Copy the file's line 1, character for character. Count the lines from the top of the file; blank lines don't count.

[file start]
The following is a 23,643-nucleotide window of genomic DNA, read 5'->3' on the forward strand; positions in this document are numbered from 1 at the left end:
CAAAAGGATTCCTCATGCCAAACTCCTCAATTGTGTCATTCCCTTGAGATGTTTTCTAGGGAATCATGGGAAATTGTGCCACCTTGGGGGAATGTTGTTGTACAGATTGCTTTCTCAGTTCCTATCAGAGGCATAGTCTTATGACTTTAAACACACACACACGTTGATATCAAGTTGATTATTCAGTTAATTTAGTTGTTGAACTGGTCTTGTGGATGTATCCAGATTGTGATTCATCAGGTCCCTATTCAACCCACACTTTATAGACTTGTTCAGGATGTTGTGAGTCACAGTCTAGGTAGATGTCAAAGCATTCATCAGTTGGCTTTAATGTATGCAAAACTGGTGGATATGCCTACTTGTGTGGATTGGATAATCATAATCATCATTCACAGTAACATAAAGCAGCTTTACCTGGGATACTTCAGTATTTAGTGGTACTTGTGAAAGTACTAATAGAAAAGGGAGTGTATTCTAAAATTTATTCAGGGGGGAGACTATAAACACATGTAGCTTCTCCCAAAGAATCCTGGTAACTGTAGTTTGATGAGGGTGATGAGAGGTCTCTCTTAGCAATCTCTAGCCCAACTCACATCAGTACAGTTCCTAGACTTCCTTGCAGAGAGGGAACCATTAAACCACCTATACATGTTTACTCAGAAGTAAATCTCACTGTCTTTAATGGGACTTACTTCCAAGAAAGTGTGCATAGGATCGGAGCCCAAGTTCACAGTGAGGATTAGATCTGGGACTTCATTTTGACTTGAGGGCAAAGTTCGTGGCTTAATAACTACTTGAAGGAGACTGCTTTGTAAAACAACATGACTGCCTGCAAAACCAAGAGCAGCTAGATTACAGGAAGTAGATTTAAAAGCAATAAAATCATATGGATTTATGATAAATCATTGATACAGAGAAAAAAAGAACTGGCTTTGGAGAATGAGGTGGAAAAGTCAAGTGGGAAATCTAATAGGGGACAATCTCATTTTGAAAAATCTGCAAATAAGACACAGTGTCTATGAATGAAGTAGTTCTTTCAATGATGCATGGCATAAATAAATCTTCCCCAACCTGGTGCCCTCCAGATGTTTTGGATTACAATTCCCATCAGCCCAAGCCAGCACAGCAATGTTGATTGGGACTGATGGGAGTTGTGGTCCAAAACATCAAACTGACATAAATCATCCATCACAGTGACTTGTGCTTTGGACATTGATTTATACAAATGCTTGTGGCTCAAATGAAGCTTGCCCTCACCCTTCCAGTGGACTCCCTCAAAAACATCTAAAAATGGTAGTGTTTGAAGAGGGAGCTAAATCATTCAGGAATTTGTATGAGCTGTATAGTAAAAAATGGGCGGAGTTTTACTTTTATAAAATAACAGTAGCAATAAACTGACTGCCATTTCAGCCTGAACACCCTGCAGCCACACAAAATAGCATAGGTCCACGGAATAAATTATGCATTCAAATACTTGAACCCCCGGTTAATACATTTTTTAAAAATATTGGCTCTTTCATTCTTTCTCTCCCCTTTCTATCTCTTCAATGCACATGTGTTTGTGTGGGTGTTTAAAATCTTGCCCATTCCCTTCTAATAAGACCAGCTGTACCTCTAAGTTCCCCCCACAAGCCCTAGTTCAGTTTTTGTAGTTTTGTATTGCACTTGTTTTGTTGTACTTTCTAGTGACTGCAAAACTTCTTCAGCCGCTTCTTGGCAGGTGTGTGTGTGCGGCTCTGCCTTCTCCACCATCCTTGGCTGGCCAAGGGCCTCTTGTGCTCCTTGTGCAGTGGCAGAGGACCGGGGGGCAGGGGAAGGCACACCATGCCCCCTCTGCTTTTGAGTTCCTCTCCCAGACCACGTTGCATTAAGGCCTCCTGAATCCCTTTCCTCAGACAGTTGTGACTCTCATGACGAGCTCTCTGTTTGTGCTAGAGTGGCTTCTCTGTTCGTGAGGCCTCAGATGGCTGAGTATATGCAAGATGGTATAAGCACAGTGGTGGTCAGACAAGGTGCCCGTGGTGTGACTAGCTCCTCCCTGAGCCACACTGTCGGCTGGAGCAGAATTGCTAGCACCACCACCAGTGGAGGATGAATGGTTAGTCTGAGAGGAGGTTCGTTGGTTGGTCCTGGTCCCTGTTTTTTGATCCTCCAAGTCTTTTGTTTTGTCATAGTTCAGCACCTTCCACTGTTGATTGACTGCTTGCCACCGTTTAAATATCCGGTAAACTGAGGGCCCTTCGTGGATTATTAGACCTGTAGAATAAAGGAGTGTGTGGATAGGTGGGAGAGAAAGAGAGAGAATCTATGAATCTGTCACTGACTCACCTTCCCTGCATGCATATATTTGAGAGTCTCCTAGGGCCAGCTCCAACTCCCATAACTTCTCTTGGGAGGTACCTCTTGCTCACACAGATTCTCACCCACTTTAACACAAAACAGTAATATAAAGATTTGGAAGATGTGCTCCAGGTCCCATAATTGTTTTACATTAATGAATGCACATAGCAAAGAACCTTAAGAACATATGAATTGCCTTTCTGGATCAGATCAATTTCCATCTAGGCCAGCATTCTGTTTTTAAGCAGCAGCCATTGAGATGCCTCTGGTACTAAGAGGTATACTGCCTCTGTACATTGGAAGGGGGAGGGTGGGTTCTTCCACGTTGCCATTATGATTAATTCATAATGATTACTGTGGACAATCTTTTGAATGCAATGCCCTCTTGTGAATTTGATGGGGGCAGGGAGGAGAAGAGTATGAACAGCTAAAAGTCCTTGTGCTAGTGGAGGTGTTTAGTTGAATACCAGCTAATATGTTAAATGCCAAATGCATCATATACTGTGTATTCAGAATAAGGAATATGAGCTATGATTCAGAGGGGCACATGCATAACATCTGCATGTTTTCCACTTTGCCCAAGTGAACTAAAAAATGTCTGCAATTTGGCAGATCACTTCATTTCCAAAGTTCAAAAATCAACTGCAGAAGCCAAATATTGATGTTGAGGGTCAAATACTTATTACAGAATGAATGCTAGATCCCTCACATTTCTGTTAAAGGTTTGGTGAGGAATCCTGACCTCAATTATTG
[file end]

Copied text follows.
The following is a 23,643-nucleotide window of genomic DNA, read 5'->3' on the forward strand; positions in this document are numbered from 1 at the left end: